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Alumna Helps Mobilize Food Bank During Coronavirus Pandemic

Claudia Keller Is Chief Mission Officer for Second Harvest Food Bank
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Two months into Claudia Keller’s role as chief mission officer for Second Harvest Food Bank of Orange County, word of a new coronavirus began to surface.

The Cal State Fullerton alumna now finds herself helping to lead one of the largest efforts in the county to keep food insecure families fed through a pandemic.

“Never did I think that I would be learning emergency crisis relief this soon in my tenure at Second Harvest,” says Keller ’17 (M.P.A.), who manages the organization’s fundraising, advocacy and government affairs efforts.

One of two major food banks in Orange County, Second Harvest quickly recognized what the COVID-19 situation could mean: a sharp reduction in the 26,000 volunteers and staff who sort, pack and inspect donations in its distribution center, as well as increased demand from its 312 programs and partners as schools closed and companies laid off employees.

Second Harvest jumped into action, investing in three initial truckloads of food, gloves and other hygiene supplies — a decision that put them “ahead of the curve” before panic buying began depleting store shelves.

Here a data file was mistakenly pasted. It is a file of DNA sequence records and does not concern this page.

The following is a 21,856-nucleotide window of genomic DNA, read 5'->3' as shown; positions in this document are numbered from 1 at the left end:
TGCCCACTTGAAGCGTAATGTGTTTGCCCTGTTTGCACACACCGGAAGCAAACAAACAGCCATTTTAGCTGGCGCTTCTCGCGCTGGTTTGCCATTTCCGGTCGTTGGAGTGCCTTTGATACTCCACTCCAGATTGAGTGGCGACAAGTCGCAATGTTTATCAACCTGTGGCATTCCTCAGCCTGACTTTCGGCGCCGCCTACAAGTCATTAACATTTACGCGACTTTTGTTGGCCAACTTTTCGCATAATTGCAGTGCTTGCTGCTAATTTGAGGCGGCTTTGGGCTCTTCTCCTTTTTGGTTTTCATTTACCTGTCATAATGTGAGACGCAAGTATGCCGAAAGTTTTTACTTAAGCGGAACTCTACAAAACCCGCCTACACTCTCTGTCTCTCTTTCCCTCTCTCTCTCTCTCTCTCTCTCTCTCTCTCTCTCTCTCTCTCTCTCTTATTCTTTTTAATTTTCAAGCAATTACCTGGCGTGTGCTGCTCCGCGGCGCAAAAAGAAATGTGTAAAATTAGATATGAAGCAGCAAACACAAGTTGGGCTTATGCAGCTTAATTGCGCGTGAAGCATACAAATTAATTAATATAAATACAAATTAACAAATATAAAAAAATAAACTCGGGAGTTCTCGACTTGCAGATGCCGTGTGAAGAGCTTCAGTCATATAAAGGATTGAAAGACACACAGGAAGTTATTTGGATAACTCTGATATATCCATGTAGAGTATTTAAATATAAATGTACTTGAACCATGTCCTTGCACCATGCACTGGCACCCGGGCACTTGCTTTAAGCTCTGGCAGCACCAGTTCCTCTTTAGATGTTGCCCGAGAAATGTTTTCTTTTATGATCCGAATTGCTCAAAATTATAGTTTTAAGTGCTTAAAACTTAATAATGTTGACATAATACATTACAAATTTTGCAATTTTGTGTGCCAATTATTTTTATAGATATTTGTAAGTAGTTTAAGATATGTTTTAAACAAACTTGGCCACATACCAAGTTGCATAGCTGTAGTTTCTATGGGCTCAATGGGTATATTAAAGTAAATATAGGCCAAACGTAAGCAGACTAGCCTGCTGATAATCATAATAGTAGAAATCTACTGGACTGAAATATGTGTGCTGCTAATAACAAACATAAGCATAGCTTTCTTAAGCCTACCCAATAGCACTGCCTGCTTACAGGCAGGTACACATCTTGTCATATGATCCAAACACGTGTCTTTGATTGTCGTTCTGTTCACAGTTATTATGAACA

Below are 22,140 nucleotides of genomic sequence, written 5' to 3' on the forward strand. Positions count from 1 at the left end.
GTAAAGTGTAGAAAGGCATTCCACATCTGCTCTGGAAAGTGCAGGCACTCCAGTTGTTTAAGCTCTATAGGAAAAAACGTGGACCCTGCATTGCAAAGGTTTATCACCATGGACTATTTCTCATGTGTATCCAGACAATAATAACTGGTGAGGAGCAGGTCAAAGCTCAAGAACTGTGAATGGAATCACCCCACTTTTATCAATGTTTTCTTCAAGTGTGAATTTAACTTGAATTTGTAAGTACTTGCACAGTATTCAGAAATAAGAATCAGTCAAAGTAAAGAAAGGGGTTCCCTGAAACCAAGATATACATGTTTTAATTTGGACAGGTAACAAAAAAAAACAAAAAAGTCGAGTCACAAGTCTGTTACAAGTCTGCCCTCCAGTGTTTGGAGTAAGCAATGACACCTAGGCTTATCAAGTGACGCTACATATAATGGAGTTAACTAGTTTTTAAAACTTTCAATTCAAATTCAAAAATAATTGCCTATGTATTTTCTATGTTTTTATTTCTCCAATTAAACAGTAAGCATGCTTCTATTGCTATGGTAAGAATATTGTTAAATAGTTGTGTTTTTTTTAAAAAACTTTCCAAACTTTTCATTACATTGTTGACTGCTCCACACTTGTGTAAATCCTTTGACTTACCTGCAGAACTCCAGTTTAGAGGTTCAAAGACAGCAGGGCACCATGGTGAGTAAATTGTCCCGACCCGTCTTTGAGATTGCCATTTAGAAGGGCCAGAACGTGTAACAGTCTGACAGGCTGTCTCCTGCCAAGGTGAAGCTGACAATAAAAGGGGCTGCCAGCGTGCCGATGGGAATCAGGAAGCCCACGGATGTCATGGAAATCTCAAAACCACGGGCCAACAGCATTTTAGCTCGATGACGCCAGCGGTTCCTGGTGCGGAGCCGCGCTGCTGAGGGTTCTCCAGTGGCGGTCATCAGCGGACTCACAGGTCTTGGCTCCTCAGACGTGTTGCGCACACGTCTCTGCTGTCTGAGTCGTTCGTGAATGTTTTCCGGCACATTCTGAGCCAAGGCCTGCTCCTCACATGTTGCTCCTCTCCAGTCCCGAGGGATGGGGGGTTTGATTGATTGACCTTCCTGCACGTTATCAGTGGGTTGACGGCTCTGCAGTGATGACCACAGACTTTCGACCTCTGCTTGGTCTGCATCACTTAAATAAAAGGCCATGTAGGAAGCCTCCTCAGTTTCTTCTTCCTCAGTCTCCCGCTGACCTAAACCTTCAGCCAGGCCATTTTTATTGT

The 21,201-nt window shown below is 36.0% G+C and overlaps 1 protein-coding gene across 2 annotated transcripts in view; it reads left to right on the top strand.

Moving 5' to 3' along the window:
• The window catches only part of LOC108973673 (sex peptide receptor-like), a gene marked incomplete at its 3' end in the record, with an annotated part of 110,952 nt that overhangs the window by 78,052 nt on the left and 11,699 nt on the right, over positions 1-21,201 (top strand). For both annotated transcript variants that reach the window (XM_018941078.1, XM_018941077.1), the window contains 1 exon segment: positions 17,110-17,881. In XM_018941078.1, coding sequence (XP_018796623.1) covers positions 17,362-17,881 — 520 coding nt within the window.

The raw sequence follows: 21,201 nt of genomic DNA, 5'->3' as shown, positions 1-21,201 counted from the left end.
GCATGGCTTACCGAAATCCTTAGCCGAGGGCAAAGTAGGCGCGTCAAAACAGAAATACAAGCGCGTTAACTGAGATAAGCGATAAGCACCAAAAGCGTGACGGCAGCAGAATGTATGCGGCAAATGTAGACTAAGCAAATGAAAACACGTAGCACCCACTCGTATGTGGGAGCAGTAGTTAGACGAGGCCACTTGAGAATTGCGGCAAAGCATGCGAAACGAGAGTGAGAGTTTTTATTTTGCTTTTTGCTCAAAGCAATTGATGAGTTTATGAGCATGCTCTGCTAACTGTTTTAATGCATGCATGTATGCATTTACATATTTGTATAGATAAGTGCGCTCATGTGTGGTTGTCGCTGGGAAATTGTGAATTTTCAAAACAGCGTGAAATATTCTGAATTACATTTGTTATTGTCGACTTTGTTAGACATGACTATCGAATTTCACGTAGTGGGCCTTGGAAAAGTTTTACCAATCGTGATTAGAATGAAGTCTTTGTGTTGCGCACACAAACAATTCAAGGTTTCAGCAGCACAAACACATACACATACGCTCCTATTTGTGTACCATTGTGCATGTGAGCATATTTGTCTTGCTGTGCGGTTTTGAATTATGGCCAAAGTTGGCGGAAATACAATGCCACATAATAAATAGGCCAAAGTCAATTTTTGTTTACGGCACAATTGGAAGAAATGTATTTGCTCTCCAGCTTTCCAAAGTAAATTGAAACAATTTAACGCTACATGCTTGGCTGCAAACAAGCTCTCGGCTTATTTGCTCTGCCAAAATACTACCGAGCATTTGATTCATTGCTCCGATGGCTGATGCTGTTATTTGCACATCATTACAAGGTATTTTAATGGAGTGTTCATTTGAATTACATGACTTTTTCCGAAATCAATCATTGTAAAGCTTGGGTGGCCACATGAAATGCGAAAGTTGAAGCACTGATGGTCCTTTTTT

It was one of the first organizations to tell employees to stay home, without being docked paid time off, if they had any symptoms of sickness. Additionally, Second Harvest reached out to its corporate and individual donors, explaining what was happening and exactly what was needed.

So when older adults and those with preexisting conditions were asked to isolate, Disneyland closed, the NBA shut down, schools moved to online learning, employees were furloughed or asked to work from home and restaurants closed — Second Harvest had a head start.

Getting Food to the Community

Every day Second Harvest team members have a 3 p.m. huddle. They get an update on what is happening nationally, in California and in Orange County: the number of COVID-19 cases, the number of deaths, where it’s spreading, what the curve looks like. Then they talk about what the next 48 hours will look like.

“Those huddles have really become a comfort to our team,” shares Keller. “Everything is so unpredictable right now, but we know that at three o’clock, we’re all going to meet and bring up the issues we need to talk about.”

While Second Harvest traditionally operates as a distribution center, supplying the county’s food pantries, the organization quickly shifted its business model.

The types of food Second Harvest stocked began to change — moving from fresh produce such as lettuce to more shelf stable foods such as beans, rice, pasta, peanut butter, potatoes and oranges. Instead of distributing food to the pantries, many of which have closed, Second Harvest began filling 15″x10″x10″ boxes with 25 pounds of food and asking volunteers to deliver them to senior centers and partner programs.